The question seems stuoidly simple. After all, the system that has the most power should theoretically be able to push the limits of grapics, ai, physics, and multiplayer the farthest. Can a systems succcess be reduced to a mathematical formula? Is a consoles success easily calculated? Not if history has anything to say about this topic. The original Xbox had 733 MHz CPU and 64MB unified 128-bit DDR SDRAM, and came in second to a system with specs almost half that, the Gamecube lol just kidding the Playstation 2. The N64 was a 64-bit console with a 93.75 MHz CPU and lost to a 32-bit console with a 33.8688 MHz CPU. The Neo Geo had cutting-edge graphics and sound and still only managed to sell a million units in the war againts two less powerful systems: Super Nintendo and Sega Genesis. The Sega Master system had 8KB main RAM and could display 32 simultaneous colors from its 64-color palette, and the NES outsold it even thougth it only had 2KB main RAM and could only display 25 colors out of 53-color palette.Even the Atari 2600 continued to outsell a string of more powerful competitors, lasting 15 years when it was finally, officially retired in 1992 by Atari. If you want more recent proof that raw power isnt all it takes to win a sales race, just look at the wii, which stated out selling Sony's PS3 almost straight out of the gate. So with a track record for consoles firmly established, does the future look any different? Maybe gamers have been asking the wrong question all along. instead of asking. "which system is more powerful?" you can get a better idea of a console's performance by asking "Which system has better games?" Raw power might be a good indication of a consoles potential, but as history and current trends show, it is by no means a guarantee of success. games are ultimately the deciding factor.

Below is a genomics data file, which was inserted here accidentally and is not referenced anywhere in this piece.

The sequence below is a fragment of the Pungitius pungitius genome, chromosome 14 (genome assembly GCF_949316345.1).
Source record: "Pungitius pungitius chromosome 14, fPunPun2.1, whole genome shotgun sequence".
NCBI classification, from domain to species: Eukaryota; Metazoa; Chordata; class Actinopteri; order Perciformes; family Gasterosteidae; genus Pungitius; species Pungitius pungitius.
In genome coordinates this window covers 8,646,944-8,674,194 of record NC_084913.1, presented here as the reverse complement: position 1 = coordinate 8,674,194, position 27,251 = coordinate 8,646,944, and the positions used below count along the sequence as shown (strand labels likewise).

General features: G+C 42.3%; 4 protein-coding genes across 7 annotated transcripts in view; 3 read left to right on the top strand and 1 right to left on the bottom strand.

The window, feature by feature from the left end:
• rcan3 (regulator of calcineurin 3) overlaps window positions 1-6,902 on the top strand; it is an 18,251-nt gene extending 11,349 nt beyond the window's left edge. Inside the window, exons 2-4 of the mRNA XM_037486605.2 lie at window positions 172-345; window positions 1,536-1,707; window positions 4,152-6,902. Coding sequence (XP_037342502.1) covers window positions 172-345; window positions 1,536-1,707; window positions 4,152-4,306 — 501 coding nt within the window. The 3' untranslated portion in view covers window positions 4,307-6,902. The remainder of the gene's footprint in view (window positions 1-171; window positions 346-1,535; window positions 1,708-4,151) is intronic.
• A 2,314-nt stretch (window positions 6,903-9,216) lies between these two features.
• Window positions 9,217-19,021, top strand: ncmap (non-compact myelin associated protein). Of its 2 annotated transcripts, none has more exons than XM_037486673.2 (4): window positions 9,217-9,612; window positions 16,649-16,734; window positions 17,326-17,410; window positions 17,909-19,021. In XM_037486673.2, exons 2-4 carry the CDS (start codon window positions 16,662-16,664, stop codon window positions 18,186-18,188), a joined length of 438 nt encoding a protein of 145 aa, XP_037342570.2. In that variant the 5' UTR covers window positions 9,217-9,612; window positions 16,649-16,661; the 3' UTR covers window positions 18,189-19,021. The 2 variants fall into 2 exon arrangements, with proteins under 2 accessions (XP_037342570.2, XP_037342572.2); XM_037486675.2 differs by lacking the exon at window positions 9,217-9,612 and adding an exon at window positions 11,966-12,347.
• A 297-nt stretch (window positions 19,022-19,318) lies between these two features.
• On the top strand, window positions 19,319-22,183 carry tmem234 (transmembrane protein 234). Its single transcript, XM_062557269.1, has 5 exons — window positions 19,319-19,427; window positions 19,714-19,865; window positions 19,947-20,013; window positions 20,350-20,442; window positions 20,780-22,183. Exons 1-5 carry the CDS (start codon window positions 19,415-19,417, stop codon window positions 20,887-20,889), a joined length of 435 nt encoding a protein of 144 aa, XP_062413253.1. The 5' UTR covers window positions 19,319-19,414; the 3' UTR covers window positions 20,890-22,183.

It clearly seems as though price (of a console) has more to do with it's success than does raw power.
I can recall that the Sega Dreamcast was more powerful that it's compeditors, but because it cost more, it ended up being the least popular console.
Dreamcast got dirt cheap toward the end of its life, $50 is some areas. As far as I knew the most significant reason the Dreamcast lost favor was due to the lack of a DVD player which significantly helped PS2. The PS1 and PS2 outsold competitors despite a competitive price, due to an extensive game library. The NEO GEO didn't since it was too expensive compared to competitors. Price and game selections seems to be the most significant factor. ATM I have a 360, I wont buy a PS3 unless the price is dropped $100-200.